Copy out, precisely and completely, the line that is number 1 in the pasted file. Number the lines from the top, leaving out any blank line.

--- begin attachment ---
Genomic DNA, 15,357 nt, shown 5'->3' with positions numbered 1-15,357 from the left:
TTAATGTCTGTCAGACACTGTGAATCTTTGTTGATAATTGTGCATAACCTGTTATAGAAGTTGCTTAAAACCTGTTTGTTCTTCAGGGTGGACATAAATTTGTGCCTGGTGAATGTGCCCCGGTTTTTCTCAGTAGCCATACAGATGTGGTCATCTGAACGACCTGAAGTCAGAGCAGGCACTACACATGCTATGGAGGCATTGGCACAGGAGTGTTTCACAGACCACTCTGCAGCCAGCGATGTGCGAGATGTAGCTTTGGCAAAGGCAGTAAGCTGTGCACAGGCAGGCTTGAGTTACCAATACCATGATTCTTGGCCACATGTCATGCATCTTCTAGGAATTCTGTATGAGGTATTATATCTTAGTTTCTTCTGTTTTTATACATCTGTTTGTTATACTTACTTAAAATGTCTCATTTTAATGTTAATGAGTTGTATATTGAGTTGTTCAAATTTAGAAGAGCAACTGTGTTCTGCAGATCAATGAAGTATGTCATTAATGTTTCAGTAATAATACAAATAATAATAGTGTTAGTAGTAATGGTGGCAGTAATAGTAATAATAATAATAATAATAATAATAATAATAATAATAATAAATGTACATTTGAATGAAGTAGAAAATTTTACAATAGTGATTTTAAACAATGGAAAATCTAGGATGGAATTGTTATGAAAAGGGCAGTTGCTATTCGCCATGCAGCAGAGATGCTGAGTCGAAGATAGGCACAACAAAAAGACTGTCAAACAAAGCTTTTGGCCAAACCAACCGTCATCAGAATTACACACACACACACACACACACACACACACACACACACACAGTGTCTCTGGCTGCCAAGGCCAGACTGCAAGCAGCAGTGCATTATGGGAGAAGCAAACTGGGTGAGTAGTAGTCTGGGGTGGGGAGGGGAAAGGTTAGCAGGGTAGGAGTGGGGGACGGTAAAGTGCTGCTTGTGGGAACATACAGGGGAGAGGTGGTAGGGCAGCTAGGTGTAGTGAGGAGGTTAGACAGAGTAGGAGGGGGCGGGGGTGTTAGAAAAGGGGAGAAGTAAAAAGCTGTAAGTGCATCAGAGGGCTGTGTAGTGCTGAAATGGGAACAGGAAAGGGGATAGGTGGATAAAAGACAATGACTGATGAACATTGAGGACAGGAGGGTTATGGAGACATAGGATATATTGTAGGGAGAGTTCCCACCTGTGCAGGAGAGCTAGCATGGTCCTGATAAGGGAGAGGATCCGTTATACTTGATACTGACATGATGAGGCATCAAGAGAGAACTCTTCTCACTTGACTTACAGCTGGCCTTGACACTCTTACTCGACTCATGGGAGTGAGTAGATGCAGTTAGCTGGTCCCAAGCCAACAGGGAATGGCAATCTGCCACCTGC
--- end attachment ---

Genomic DNA, 15,357 nt, shown 5'->3' with positions numbered 1-15,357 from the left: